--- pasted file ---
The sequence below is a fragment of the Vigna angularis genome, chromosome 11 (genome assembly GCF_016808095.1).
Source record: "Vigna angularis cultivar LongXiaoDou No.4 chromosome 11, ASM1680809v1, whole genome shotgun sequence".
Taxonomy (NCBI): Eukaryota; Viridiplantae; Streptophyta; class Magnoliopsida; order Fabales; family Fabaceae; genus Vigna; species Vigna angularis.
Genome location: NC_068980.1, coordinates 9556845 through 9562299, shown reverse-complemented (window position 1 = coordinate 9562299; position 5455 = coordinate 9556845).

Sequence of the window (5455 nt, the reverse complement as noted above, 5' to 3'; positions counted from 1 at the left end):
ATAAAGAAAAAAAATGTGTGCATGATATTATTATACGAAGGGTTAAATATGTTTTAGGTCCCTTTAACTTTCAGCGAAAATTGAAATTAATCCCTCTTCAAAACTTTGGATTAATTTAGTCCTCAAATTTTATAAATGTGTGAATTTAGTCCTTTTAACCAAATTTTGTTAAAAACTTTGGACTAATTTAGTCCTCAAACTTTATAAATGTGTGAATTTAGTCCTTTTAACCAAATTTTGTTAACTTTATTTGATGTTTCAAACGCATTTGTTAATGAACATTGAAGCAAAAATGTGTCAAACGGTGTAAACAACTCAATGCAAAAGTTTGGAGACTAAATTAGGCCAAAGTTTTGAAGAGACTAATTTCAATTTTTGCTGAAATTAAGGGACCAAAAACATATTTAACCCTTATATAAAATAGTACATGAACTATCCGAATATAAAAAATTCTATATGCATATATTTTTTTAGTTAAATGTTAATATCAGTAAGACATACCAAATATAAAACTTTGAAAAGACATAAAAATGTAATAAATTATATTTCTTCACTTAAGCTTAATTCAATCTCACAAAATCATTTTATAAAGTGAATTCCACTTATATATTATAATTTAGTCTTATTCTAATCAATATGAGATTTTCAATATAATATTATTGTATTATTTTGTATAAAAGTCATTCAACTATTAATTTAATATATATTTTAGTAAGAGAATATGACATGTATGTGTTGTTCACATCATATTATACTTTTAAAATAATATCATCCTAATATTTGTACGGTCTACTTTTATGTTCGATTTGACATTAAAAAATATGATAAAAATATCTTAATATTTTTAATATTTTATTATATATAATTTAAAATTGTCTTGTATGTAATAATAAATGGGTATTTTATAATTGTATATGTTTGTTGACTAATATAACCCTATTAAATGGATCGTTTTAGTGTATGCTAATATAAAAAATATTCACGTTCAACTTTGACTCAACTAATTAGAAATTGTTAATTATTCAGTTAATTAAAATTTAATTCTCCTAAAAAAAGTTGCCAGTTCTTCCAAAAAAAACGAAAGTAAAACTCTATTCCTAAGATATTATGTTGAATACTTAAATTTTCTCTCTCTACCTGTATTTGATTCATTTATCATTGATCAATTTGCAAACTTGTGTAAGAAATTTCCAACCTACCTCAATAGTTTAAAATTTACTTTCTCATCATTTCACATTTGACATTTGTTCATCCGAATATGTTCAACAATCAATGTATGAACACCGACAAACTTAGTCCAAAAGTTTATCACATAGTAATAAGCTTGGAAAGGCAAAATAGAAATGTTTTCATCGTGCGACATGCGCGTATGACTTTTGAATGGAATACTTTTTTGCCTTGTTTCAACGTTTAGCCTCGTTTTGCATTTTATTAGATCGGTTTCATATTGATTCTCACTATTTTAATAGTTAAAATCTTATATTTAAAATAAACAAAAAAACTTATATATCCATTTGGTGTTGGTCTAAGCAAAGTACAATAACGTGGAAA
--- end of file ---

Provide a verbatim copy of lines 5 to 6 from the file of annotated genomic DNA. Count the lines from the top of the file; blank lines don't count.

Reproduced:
Sequence of the window (5455 nt, the reverse complement as noted above, 5' to 3'; positions counted from 1 at the left end):
ATAAAGAAAAAAAATGTGTGCATGATATTATTATACGAAGGGTTAAATATGTTTTAGGTCCCTTTAACTTTCAGCGAAAATTGAAATTAATCCCTCTTCAAAACTTTGGATTAATTTAGTCCTCAAATTTTATAAATGTGTGAATTTAGTCCTTTTAACCAAATTTTGTTAAAAACTTTGGACTAATTTAGTCCTCAAACTTTATAAATGTGTGAATTTAGTCCTTTTAACCAAATTTTGTTAACTTTATTTGATGTTTCAAACGCATTTGTTAATGAACATTGAAGCAAAAATGTGTCAAACGGTGTAAACAACTCAATGCAAAAGTTTGGAGACTAAATTAGGCCAAAGTTTTGAAGAGACTAATTTCAATTTTTGCTGAAATTAAGGGACCAAAAACATATTTAACCCTTATATAAAATAGTACATGAACTATCCGAATATAAAAAATTCTATATGCATATATTTTTTTAGTTAAATGTTAATATCAGTAAGACATACCAAATATAAAACTTTGAAAAGACATAAAAATGTAATAAATTATATTTCTTCACTTAAGCTTAATTCAATCTCACAAAATCATTTTATAAAGTGAATTCCACTTATATATTATAATTTAGTCTTATTCTAATCAATATGAGATTTTCAATATAATATTATTGTATTATTTTGTATAAAAGTCATTCAACTATTAATTTAATATATATTTTAGTAAGAGAATATGACATGTATGTGTTGTTCACATCATATTATACTTTTAAAATAATATCATCCTAATATTTGTACGGTCTACTTTTATGTTCGATTTGACATTAAAAAATATGATAAAAATATCTTAATATTTTTAATATTTTATTATATATAATTTAAAATTGTCTTGTATGTAATAATAAATGGGTATTTTATAATTGTATATGTTTGTTGACTAATATAACCCTATTAAATGGATCGTTTTAGTGTATGCTAATATAAAAAATATTCACGTTCAACTTTGACTCAACTAATTAGAAATTGTTAATTATTCAGTTAATTAAAATTTAATTCTCCTAAAAAAAGTTGCCAGTTCTTCCAAAAAAAACGAAAGTAAAACTCTATTCCTAAGATATTATGTTGAATACTTAAATTTTCTCTCTCTACCTGTATTTGATTCATTTATCATTGATCAATTTGCAAACTTGTGTAAGAAATTTCCAACCTACCTCAATAGTTTAAAATTTACTTTCTCATCATTTCACATTTGACATTTGTTCATCCGAATATGTTCAACAATCAATGTATGAACACCGACAAACTTAGTCCAAAAGTTTATCACATAGTAATAAGCTTGGAAAGGCAAAATAGAAATGTTTTCATCGTGCGACATGCGCGTATGACTTTTGAATGGAATACTTTTTTGCCTTGTTTCAACGTTTAGCCTCGTTTTGCATTTTATTAGATCGGTTTCATATTGATTCTCACTATTTTAATAGTTAAAATCTTATATTTAAAATAAACAAAAAAACTTATATATCCATTTGGTGTTGGTCTAAGCAAAGTACAATAACGTGGAAA